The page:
9. Beginner's Guide to modding tools Starting out in PC modding can be a tricky process, not least of all because there are so many tools of the trade, as well as the risk of damaging your pride and joy. We show you which ones you need to do the basics. Files Whether you plan to cut a side panel window, radiator blow hole or just add a custom detail of your own, a metal file is an essential tool for all modders to own. You’ll never get a perfectly smooth edge when cutting metal or plastic with a Dremel or jigsaw – metal in particular can be extremely sharp once cut. Files help to sand this edge down to a smooth finish which looks much nicer too. It’s worth investing in two types of files – metal files and finger files. Metal files are usually large and heavy duty – perfect for sanding side window cut-outs in your aluminium or steel cases. Finger files are much smaller and are designed for precision filing of metal and softer materials such as acrylic or wood. For example, modders who make their own cases regularly use these to make USB port holes or power button recesses. How to use them? A file is a very easy tool to use. Simply move them back and forth over the surface to get a smooth finish. You may find it better to file in one direction, lifting the file each time to start another stroke. Don’t be tempted to press too hard, even if you’re dealing with steel or aluminium. Gradually eat away at it and check your progress regularly to make sure you don’t file away too much. Rivet Gun If you want to paint the inside of your case or need to dismantle it for another reason, you’ll need a rivet gun to put it back together. Your case will be held together using rivets, or a combination of rivets and screws. You’ll need to drill the rivets out to dismantle the case, paint it, then use new rivets to secure the individual parts back together again. How to use it? A rivet gun works by clasping the end of a rivet and pulling, causing the other end to bunch up, pressing against the sides of what ever you are riveting. If you pass a rivet through two sheets of metal, then use the rivet gun, you’ll quickly and easily secure those sheets together. This is how your case is held together. Using appropriately-sized rivets, work your way round the case, replacing those you’ve drilled out. Squeezing the rivet gun secures the rivet in place and chops the end off for a neat finnish. Dremel Of all rotary tools available, Dremel is the make that’s the most popular and the name has become synonymous with the type of tool we’re talking about here. They’re essentially low-torque, high-revving drills but are lighter and easier to use, sporting hundreds of attachments. These allow you to cut, sand, engrave, drill or grind a variety of different materials although they’re normally used for dealing with small areas. People have been known to make entire cases using nothing but a Dremel and a few attachments - they're that versatile. Dremel Cutting discs Cutting discs are perhaps the most widely-used attachment for Dremels. They allow you cut various materials quickly and easily and are less hassle than using a jigsaw or had saw. With some practise it’s possible to use them to cut a side panel window or case fan hole. Thinner discs are used to cut soft materials like plastic and aluminium, while larger reinforced discs can be used to deal with steel. Dremel Sanding wheels These are used to sand the edges of soft materials such as wood and plastic. They’re deceptively powerful though and can eat away at wood and acrylic very quickly so be sure to take it easy. Dremel Grinding wheels Made of tougher materials than the sanding wheels, grinding wheels are great for filing metals. They’re available in a variety of shapes and sizes too, meaning whatever shape or size of hole you need to sand, you’ll be able to find the right tool for the job. Dremel Engraving tips These come in various shapes and sizes depending on the size of the area you want to engrave. Point tips are useful for fine work such as outlines, while larger ball tips should be used for shading in larger areas. It’s also a good idea to use a flexible shaft attachment for your Dremel – this is lighter and more flexible than using the Dremel tool on its own and will allow you to be more accurate. Jigsaw For cutting large lengths of metal, there’s only one tool for the job – a jigsaw. It has a large vertical blade than can chomp through aluminium or steel panels easily which makes it the perfect tool for cutting side windows and radiator blow holes. They come equipped with cutting guides that help you cut in straight lines, but you’ll need to enlist the help of a Dremel if you want to cut curves. Drill An drill is an invaluable tool for modders, especially if you’re hoping to make your own case. Even if you’re project is a case mod, rather than scratch build, a drill is used for removing rivets, drilling fan and radiator mounting holes, installing case feet, cutting holes for toggle switches and many more things. Thankfully, this essential tool is usually quite cheap too. A cordless drill will give you a few hours of work time but if you’ll be using it for days at a time, you might want to consider a corded drill, to save you waiting for batteries to charge, although these are usually very powerful and not suited to delicate tasks.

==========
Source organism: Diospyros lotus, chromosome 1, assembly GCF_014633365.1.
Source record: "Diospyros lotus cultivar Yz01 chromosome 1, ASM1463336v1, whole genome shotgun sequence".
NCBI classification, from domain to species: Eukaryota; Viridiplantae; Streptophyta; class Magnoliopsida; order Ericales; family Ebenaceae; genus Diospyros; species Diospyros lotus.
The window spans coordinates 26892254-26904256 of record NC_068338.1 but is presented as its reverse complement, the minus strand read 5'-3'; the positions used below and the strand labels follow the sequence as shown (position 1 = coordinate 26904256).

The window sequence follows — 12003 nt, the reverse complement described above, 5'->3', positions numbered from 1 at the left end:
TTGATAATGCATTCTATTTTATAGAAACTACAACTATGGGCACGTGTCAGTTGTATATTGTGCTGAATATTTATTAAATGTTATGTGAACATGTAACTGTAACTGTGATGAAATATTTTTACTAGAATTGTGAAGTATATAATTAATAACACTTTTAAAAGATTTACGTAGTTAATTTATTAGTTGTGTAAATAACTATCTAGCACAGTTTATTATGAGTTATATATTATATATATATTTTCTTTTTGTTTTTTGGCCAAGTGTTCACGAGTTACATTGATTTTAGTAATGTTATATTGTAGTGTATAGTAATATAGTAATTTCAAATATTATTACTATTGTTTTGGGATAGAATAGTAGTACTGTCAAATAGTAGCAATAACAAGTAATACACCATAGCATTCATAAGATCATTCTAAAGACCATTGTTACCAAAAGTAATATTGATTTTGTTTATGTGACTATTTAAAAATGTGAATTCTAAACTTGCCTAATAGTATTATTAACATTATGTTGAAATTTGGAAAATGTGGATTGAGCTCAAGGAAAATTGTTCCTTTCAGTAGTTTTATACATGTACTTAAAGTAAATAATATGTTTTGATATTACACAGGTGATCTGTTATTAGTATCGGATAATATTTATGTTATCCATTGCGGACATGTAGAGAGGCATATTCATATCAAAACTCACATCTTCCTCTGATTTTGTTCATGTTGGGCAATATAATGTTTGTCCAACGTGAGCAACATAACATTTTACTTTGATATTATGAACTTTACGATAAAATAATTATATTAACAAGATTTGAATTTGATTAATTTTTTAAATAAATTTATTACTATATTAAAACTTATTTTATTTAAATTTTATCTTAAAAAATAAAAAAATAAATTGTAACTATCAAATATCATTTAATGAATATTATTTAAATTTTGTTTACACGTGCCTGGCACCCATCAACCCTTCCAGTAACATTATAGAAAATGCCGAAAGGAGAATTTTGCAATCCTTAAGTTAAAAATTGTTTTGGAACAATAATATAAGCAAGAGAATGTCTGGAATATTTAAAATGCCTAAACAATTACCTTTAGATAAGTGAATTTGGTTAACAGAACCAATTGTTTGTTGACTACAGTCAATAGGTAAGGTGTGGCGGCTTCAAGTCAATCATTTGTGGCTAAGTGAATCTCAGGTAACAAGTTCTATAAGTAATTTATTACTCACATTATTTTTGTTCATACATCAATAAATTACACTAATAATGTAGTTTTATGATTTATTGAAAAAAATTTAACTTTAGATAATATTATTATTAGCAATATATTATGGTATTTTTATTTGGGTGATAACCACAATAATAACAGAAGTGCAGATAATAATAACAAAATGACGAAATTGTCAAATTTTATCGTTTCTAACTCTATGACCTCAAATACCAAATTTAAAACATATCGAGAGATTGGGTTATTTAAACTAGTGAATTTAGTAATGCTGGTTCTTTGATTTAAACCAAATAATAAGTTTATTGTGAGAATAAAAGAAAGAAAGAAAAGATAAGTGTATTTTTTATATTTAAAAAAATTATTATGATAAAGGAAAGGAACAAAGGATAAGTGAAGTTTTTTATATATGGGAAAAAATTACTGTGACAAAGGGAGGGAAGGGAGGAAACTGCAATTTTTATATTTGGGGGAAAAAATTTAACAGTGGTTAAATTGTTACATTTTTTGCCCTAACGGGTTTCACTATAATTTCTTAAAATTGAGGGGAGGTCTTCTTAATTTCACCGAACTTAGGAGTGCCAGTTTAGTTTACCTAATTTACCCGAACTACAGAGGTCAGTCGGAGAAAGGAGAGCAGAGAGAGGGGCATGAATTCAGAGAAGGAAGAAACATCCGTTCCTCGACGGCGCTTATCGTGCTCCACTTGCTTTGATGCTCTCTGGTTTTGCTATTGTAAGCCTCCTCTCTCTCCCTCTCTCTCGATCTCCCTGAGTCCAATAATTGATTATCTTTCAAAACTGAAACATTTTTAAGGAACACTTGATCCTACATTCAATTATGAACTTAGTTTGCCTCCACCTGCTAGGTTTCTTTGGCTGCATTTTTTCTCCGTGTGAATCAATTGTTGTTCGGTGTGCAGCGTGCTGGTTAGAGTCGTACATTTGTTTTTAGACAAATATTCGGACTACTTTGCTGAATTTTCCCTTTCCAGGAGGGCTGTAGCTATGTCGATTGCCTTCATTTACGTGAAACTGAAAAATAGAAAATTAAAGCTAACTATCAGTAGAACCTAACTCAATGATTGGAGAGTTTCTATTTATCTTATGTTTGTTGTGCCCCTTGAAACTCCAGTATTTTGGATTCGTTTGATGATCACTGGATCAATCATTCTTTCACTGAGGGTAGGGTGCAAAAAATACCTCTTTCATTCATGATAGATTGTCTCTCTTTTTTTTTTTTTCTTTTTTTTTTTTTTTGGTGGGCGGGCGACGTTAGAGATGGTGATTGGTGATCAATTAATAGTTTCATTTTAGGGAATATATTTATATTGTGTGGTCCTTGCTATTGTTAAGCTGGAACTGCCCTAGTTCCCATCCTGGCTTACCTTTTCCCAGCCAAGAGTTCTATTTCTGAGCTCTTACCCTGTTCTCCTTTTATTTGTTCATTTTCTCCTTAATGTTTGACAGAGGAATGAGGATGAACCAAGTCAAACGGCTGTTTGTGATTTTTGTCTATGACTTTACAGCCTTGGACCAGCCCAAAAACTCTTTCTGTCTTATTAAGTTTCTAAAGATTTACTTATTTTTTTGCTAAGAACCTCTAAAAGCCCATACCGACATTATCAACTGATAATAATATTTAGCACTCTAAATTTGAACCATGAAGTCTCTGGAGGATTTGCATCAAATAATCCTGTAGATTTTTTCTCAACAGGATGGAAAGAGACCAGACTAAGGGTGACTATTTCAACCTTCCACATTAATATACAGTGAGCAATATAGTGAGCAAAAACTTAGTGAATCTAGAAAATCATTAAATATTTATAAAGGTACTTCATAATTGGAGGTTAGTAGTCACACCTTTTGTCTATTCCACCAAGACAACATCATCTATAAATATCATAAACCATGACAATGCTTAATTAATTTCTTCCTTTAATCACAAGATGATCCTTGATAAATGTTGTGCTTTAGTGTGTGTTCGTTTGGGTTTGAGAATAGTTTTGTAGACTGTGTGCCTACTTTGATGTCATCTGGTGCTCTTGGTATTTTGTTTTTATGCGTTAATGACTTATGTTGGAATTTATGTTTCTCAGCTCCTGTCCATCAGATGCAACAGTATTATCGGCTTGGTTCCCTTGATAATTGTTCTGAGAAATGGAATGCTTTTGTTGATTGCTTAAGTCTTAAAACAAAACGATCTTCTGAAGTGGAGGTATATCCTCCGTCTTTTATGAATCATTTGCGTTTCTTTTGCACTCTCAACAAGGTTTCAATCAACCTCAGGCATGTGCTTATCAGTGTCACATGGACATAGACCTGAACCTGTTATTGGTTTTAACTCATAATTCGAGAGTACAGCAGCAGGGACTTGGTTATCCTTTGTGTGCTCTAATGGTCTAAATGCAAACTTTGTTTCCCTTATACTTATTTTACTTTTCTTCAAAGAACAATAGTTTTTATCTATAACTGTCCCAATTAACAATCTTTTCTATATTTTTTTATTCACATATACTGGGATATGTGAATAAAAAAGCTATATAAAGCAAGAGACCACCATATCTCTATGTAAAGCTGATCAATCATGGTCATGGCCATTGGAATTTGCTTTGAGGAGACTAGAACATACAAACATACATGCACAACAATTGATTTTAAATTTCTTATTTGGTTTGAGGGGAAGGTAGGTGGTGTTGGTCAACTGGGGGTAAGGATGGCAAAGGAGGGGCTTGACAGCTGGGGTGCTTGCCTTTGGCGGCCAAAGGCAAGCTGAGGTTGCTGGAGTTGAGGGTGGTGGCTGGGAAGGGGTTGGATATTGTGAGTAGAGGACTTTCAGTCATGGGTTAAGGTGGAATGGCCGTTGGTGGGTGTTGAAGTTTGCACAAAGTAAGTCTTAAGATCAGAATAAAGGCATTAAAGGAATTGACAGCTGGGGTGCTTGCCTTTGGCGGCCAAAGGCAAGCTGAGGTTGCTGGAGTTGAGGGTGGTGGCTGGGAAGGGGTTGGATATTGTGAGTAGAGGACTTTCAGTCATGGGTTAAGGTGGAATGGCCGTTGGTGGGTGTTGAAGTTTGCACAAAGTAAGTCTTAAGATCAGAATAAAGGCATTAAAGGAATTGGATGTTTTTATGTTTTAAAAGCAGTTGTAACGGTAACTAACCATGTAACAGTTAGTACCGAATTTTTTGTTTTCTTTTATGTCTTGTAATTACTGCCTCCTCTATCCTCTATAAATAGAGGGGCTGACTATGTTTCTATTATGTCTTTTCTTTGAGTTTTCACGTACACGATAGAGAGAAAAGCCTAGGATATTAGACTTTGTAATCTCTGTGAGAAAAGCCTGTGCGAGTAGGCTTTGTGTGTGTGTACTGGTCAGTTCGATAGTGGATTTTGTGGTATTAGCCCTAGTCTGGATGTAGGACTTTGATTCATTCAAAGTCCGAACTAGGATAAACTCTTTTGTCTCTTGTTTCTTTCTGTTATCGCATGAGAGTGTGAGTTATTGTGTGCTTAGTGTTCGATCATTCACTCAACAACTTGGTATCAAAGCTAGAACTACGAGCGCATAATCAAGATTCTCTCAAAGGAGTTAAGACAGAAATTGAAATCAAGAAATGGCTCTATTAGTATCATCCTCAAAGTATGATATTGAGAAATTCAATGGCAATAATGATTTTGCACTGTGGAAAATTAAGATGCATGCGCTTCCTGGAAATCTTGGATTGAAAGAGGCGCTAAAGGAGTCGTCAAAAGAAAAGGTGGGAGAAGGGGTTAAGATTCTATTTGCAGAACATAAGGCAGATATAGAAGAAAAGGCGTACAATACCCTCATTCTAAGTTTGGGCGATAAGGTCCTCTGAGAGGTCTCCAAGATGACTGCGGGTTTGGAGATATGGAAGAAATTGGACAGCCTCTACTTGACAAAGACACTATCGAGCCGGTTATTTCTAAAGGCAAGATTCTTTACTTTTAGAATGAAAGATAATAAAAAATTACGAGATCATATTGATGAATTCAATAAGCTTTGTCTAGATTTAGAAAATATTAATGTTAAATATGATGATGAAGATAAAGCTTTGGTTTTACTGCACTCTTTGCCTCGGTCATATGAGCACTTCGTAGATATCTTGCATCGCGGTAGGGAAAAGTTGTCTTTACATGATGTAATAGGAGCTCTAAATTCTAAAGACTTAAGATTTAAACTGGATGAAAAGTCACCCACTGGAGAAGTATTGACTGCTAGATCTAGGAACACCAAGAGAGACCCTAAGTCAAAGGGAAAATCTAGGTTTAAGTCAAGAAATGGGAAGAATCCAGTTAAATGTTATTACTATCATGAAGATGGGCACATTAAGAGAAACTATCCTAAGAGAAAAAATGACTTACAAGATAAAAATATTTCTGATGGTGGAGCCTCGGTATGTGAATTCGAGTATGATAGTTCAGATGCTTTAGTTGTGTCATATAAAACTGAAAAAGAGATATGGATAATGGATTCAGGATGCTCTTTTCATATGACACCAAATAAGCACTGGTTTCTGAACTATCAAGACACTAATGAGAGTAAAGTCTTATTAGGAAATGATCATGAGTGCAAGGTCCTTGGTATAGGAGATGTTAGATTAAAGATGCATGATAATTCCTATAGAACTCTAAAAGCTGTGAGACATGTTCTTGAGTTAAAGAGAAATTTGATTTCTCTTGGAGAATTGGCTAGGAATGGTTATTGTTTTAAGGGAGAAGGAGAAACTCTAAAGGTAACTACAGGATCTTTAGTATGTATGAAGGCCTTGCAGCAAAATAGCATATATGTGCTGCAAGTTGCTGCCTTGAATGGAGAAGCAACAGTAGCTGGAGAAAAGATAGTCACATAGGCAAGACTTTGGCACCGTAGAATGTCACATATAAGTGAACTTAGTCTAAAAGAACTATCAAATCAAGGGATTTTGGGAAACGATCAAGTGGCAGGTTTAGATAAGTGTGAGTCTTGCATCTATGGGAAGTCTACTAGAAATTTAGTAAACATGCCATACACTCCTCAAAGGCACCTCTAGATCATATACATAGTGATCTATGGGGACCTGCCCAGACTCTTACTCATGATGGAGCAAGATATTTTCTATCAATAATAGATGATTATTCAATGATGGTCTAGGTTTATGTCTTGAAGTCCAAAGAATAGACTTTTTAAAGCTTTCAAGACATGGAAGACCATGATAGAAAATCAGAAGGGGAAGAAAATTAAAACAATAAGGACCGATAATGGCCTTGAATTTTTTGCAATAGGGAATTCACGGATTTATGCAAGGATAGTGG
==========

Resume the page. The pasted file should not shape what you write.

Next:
10. Great-looking Stacker 831 SE Molotov!
  11. Thanks for posting Boddaker, this looks like it's going to be awesome!